Cardinals rookie Jack Flaherty, in the course of an 8-9 season with 3.34 earned run average in 2018, was 4-0 in August with a 1.13 ERA but finished a dreary September at 0-3, 5.34.
“I didn’t do the little things right. Strike one. You’ve got to throw strike one. That’s what Miles (Mikolas) did all year long,” said Flaherty on Monday, the final day of the Cardinals’ Winter Warm-Up, which took place at the Hyatt Regency at the Arch.
“You’ve got to get ahead of guys,” Flaherty said. “Getting in bad counts doesn’t really work out and I kind of figured that out in September. I don’t feel like I ended the season very well. My September was tough.”
But Flaherty has an ace in the hole. Already having been counseled extensively by veteran Adam Wainwright and former Cardinals star Chris Carpenter, who works with pitchers throughout the system now, Flaherty also has made the acquaintance of one Bob Gibson.
Gibson won 251 big-league games and threw 255 complete games. Flaherty has eight of the former and none of the latter. But the two Cardinals righthanders, one of Hall of Fame past and one who has a bright future, have bonded, mostly at Gibson’s behest.
Gibson, now 83, made it known early last season that he would like to meet with Flaherty, 23.
“It was special,” said Flaherty. “When you hear that a guy like that wants to meet you ... you know that’s not something that he does. Ever. I jumped at that opportunity.
“He said he liked what I had. He liked what he saw.”
Flaherty admits “trying to develop that relationship and use it for all that I could.
“I try to reach out whenever I can, if I ever have any questions and he’s pretty good about getting back to me. It’s just special.”
Gibson’s advice is simple.
“He just tells me to work,” Flaherty said. He said, ‘You’re going to get tired at some point, but, at some point, you’re not going to get more tired. You just have to take whatever percentage you’re at and give 100 percent of that.’”
Flaherty said he would be happy to have half the career of Gibson.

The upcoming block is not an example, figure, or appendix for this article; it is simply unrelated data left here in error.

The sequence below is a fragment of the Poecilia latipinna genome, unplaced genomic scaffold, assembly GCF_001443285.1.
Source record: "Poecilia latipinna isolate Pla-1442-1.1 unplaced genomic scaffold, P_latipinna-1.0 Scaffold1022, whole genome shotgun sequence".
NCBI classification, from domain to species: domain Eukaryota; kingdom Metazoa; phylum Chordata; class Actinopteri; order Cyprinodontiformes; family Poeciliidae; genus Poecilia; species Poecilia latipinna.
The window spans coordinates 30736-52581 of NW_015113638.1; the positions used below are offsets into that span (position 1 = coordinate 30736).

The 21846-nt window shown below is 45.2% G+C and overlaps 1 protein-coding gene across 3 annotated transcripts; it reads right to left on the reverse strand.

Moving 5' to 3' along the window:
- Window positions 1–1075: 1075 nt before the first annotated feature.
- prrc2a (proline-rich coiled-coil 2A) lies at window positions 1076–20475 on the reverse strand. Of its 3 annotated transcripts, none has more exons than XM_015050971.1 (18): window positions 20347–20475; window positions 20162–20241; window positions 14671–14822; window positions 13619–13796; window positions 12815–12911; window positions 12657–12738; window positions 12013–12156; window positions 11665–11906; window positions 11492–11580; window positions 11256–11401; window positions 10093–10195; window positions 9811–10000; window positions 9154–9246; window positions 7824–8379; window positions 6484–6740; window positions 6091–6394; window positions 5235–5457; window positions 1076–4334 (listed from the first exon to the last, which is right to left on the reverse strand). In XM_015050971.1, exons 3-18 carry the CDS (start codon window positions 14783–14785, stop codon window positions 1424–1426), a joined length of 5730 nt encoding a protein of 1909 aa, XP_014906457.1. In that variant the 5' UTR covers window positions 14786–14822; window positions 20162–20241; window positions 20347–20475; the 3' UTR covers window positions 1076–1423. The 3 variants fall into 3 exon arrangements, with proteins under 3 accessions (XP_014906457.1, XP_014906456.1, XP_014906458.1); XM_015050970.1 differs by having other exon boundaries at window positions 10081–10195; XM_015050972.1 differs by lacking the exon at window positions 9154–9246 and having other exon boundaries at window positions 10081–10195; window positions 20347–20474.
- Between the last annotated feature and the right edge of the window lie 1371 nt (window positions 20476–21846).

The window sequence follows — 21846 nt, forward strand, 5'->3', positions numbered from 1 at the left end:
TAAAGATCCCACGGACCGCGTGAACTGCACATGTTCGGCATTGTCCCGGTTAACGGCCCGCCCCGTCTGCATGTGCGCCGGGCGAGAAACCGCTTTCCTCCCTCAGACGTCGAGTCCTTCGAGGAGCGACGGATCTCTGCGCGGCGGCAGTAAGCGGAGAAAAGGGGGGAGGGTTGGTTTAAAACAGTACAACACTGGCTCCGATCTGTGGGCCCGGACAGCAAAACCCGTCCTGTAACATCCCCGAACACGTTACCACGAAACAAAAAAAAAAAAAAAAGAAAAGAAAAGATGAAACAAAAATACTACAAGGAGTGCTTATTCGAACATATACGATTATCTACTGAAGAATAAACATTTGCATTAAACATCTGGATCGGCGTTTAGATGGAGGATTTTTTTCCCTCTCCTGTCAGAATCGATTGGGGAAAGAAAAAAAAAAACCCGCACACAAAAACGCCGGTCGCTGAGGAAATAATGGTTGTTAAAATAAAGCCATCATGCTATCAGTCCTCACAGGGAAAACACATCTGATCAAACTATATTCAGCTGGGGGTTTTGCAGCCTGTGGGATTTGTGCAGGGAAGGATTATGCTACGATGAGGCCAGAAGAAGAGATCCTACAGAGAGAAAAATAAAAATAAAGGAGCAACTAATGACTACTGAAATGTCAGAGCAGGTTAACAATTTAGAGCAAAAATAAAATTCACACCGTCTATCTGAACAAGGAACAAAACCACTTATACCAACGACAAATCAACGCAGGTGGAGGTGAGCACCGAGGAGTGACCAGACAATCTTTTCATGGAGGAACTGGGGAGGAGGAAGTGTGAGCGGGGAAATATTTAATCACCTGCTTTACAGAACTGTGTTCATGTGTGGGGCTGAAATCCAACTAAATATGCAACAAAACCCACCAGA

“Absolutely. He was unbelievable,” said Flaherty. “He threw nine innings every time.”
Especially in postseason play. Gibson made nine World Series starts, pitching 81 innings, including seven nine-inning complete games and one of 10. His shortest was eight.
“When I first came into the organization, I didn’t really know a whole lot about him,” Flaherty. “I felt I knew a lot about baseball but the more you hear about Bob Gibson, you start wanting to look up and see what he’s done. They changed the rules for him. Like, he was that dominant. You don’t really understand how good he was.”
Flaherty, who was up briefly in 2017 before spending most of this past season in the majors, said he had watched postseason games in October but said, “Didn’t love that. Haven’t loved it the last two years. We sat around the last two years in October and watched these other teams that maybe we feel we’re better than.”
Flaherty had grown up a Dodgers fan, but the Southern California native isn’t much of one anymore, for obvious reasons. His mother, Eileen, has been a bit slower to rid herself of the Dodgers.
Eileen Flaherty was watching the World Series “and kind of getting excited,” said her son. “I said, ‘What have we got going on here? I’m not going to sit here and root for them. I’ll sit here and watch the games with you.’”
BADER WILL BE ALL EARS
The Cardinals’ staff already included coach Willie McGee, a former Cardinals Gold Glove center fielder who liked to play virtually against the wall. This spring, McGee will be joined in camp by former Cardinals Gold Glover Jim Edmonds, who liked to play virtually behind second base. Incumbent Harrison Bader, who may be a Gold Glover himself one day, said he would try to draw from both, although he said he was prone to play deeper.
“I’ve definitely grabbed and gathered a lot of information from both of them,” said Bader, “but I think it’s really important that you provide a number of aspects (to a player), because I kind of do tend to play a little deeper, but who knows? Spring training is a time to obviously get ready, but, to an extent, experiment. So I’m looking forward to working with Jim. Obviously he’s somebody I’ve looked up to my entire life, just as a young baseball player. So the information he is going to give me is going to be invaluable.”
Outfielder Adolis Garcia’s late-season exposure to the major leagues in 2018 resulted in just two hits and seven strikeouts in 17 at-bats and an untimely pratfall as a pinch runner. While carrying the tying run in the eighth inning of a key late-season game with Milwaukee, Garcia fell down between third and home and then was tagged out at the plate as he belatedly tried to slide in.
After the game, Garcia was distraught that he had cost his team the game, but he said his teammates and manager had helped him get over it.
Through a translator, he said, “I obviously felt really bad during the last week of the season because we knew every moment counted for us to get to the postseason. But the fact that my teammates and my manager picked me up and talked to me about it, I was able to overcome it and get over it.
“One of the first things that Mike Shildt told me was that that was one of those things that just happens and don’t worry about it. “It wasn’t your fault,” Shildt told Garcia.